I showed Becca an article from the latest Clark Memorandum (BYU law school alumni publication), about two BYU law professors (Kif Augustine-Adams and Carolina Nunez) who had recently volunteered to help refugees in Dilley (It turns out Becca was the one who suggested to the professors that they volunteer there, especially since they are both fluent Spanish speakers.) Augustine-Adams describes  how she immediately opened her heart to the work they would do there when she met her first clients: “Two 14 or 15-year old girls came into the trailer with their mothers. They looked just like my teenage daughters, their long hair wrapped up into buns on the tops of their heads. But they were fleeing violence I wouldn’t wish on anyone: fleeing rape by gangs, extortion, the possibility of being captured by gangs for use as sex slaves. Meeting those girls made every minute I spent at the facility vitally important.” BYU Law has now established an externship program at Dilley for its students.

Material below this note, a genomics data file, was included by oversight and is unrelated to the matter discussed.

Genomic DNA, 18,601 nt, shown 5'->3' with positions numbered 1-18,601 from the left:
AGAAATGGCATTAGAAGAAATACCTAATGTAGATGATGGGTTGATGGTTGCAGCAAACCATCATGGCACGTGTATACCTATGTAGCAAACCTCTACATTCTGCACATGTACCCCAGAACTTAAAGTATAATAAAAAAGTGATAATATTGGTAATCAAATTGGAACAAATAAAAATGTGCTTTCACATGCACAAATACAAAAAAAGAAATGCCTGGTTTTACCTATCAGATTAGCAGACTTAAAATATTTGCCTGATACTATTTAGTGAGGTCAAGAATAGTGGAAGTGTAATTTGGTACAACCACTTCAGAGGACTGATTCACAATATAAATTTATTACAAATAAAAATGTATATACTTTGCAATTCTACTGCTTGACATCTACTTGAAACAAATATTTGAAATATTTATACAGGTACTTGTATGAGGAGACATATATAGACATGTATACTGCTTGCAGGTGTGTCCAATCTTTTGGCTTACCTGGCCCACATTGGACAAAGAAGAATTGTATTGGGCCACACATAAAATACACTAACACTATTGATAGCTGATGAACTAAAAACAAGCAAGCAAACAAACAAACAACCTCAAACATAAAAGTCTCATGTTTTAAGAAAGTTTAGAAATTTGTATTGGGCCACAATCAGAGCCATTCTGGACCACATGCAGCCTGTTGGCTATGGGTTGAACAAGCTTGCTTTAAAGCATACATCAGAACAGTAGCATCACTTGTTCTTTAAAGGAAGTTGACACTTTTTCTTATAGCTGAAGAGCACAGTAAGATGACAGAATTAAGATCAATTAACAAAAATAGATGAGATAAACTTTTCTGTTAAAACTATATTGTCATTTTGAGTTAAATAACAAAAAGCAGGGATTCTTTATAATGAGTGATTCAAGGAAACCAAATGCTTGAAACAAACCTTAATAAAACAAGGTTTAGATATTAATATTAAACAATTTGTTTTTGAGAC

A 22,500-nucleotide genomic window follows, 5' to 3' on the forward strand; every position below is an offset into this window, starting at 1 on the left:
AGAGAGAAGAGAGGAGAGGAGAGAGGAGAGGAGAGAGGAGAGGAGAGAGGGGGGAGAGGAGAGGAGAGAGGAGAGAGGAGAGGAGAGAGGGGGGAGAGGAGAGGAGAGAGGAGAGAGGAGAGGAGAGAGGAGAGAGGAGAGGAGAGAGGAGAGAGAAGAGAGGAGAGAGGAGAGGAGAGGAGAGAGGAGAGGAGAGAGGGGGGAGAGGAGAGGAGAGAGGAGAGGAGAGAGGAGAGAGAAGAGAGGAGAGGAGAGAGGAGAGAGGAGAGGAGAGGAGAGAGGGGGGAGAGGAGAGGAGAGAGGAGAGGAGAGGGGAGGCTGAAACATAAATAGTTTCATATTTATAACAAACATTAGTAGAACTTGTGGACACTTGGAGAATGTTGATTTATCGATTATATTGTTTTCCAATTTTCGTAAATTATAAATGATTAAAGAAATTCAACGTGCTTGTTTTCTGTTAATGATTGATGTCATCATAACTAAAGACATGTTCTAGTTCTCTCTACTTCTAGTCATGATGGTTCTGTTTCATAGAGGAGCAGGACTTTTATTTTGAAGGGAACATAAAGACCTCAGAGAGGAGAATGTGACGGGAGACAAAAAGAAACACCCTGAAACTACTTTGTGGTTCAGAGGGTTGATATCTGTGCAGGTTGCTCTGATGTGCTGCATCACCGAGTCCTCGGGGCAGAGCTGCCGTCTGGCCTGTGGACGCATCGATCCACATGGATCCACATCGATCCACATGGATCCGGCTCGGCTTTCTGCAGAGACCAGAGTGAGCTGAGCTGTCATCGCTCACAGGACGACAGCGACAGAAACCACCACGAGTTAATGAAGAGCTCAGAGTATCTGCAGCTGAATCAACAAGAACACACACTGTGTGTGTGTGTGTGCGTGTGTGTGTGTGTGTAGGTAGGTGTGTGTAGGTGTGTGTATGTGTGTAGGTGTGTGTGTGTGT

I’d like to close with two take-away thoughts. First, the Church is missing out by not giving women a greater leadership role. Our current chair for the Chicago chapter is a woman, and Becca is on our board, and but for the leadership of these two women this event simply would not have happened. The reason is that it costs World Relief $200 a person to process these applications. They used to have a grant from the state to cover the cost, but in the current budget mess that grant has evaporated. Therefore, if we wanted to help 50 people apply for citizenship (the minimum to put on a clinic), we were going to have to come up with donations of at least $10,000. I’ll be honest with you, I was highly skeptical that we would be able to raise that much money from our members. But our chair and Becca pushed; they came up with a way to get preliminary commitments so we could evaluate financial support for the event. And then they and other board members started asking others outside the Society if they would support the event. And lo and behold, they not only made the $10,000 minimum, they were able to arrange for sufficient contributions to process applications for 100 people, or double the 50-person minimum. (They wisely were able to leverage effectively the Church’s call to help refugees. Lots of area Mormons wanted to help but had no idea what they could do; this was something concrete they could contribute to.) I was thrilled by their success, and sheepishly sent them an email that included the line “O me of little faith.” If I still happened to be the chair, this event simply would not have happened. That was some fierce, jiu-jitsu, kickass leadership, the kind that has a vision and can get things done. More of that, please.